Nurses leave rural hospitals for travel jobs as pandemic widens 'every fracture' in system

About 60 million Americans living in rural areas rely on small, local hospitals for care. The pandemic is exacerbating every pitfall rural hospitals face, draining resources already in short supply — such as nurses, according to NBC News.

A spike in demand for travel nurses is exacerbating a long-standing staffing shortage, with rural nurses able to make up to 10 times the pay they would earn in their hometown.

Rural hospital nurses are paid an average of $70,000 annually, or about $1,200 per week, according to ZipRecruiter data cited by NBC. However, some staffing agencies are offering travel nurses more than $5,000 per week, with healthcare hiring site Vivian listing several travel assignments that pay up to $9,562 each week.

"If you lose one or two nurses, that makes a difference," said Audrey Snyder, PhD, RN, president of the Rural Nurse Organization and professor at University of North Carolina Greensboro's School of Nursing. "These hospitals are small hospitals and they don't have a large nurse workforce."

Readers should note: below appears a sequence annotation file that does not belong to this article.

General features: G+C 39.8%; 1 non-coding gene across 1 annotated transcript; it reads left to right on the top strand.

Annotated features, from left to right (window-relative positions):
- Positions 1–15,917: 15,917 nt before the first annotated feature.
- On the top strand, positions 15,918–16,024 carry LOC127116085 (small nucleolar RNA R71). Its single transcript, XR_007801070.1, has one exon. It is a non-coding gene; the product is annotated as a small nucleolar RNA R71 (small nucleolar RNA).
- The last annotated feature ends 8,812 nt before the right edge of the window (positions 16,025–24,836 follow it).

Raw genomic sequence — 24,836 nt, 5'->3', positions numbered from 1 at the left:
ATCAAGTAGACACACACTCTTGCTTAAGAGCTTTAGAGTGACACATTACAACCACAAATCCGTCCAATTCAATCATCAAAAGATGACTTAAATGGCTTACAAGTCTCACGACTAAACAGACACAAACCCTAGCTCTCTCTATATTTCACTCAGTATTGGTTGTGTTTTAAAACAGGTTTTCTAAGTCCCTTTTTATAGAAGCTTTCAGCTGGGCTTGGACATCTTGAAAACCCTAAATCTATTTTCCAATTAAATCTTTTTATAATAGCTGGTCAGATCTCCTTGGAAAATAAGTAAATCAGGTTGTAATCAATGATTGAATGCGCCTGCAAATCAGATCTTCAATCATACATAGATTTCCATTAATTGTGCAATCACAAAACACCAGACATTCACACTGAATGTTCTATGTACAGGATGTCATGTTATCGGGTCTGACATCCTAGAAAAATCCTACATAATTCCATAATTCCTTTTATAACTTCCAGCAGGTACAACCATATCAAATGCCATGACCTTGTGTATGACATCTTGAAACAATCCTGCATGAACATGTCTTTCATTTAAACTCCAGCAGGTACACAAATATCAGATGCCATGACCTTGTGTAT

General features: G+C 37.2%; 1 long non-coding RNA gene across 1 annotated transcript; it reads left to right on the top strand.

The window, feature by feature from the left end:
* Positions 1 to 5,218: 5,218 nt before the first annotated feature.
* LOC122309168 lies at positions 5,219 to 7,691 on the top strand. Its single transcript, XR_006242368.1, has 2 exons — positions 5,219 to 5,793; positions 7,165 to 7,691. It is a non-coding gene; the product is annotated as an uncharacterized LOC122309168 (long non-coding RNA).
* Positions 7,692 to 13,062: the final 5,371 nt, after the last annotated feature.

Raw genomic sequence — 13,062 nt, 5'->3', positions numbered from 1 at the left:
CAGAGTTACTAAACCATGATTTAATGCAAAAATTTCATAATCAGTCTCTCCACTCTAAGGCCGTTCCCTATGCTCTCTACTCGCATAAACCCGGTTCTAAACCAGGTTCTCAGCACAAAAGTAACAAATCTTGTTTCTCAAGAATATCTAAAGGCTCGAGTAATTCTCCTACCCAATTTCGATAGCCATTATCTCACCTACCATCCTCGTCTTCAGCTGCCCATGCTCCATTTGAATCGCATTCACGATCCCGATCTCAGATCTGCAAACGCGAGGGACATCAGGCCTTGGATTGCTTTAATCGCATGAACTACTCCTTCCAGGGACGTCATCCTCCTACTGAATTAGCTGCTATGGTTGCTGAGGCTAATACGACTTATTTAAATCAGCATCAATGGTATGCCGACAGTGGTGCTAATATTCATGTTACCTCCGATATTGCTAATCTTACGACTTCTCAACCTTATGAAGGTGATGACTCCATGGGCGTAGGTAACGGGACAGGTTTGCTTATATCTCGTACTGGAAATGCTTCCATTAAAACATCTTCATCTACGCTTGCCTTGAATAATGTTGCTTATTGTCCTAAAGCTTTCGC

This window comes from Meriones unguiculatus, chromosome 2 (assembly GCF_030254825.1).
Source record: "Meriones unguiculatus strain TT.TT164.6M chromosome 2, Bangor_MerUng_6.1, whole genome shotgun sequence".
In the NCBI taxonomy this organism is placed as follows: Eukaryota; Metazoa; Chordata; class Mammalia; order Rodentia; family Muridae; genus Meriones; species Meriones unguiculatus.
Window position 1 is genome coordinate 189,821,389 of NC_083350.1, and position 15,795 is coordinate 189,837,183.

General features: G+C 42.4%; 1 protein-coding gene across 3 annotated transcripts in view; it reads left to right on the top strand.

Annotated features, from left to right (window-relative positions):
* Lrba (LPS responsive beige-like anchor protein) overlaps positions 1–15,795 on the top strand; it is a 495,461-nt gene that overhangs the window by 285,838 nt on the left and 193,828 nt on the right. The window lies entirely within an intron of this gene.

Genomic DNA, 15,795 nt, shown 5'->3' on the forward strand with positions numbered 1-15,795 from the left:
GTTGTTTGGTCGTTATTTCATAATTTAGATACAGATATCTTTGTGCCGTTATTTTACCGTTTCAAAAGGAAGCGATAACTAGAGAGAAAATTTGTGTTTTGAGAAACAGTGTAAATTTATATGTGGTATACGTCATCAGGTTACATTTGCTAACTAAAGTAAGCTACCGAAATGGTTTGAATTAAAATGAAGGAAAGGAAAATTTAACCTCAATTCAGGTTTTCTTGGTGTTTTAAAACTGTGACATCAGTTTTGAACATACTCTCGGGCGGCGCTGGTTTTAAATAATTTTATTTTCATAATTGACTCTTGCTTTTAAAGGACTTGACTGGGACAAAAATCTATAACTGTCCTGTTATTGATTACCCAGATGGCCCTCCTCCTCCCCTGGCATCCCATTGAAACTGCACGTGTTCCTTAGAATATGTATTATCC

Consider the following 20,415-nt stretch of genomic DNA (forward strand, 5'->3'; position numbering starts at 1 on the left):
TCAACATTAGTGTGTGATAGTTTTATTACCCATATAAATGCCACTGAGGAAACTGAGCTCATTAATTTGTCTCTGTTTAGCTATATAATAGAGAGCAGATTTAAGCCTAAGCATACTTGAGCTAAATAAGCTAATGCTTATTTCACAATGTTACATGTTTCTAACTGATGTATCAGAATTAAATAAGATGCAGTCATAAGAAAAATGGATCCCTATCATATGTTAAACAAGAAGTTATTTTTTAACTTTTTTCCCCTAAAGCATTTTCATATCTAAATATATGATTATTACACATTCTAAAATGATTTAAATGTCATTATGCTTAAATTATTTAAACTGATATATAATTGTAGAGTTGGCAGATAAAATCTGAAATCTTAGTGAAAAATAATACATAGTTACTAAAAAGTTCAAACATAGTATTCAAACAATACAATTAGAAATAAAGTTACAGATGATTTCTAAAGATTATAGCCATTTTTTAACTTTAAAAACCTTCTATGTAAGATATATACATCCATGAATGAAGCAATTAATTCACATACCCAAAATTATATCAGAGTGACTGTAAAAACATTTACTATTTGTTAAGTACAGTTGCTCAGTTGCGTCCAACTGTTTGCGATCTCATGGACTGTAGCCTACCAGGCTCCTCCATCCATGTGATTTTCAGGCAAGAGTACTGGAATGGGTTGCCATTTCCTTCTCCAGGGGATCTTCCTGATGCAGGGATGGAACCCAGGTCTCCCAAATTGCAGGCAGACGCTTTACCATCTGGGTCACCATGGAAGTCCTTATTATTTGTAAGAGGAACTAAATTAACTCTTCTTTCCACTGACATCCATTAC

Years of low patient volume, high numbers of uninsured patients and government-funded payers prompted a record number of rural hospital closures in 2020, according to data from the Cecil G. Sheps Center for Health Services Research.

Meanwhile, 216 rural hospitals are currently at high risk of closure, said Brock Slabach, chief operations officer with the National Rural Health Association.

"The rural hospital workforce has always been a challenge," Mr. Slabach told NBC. "What COVID was uniquely suited to do was take advantage of every fracture and widen it significantly and make it even harder to cope with demands being placed on them."

Most demand isn't even directly related to COVID-19 patients, Susan Salka, CEO of AMN Healthcare Services, said on an earnings call last month. She noted leaves of absence, clinician fatigue, normal patient volumes rising and operating room backlog instead, adding, "Our clients are telling us that this is unlikely to change anytime soon."

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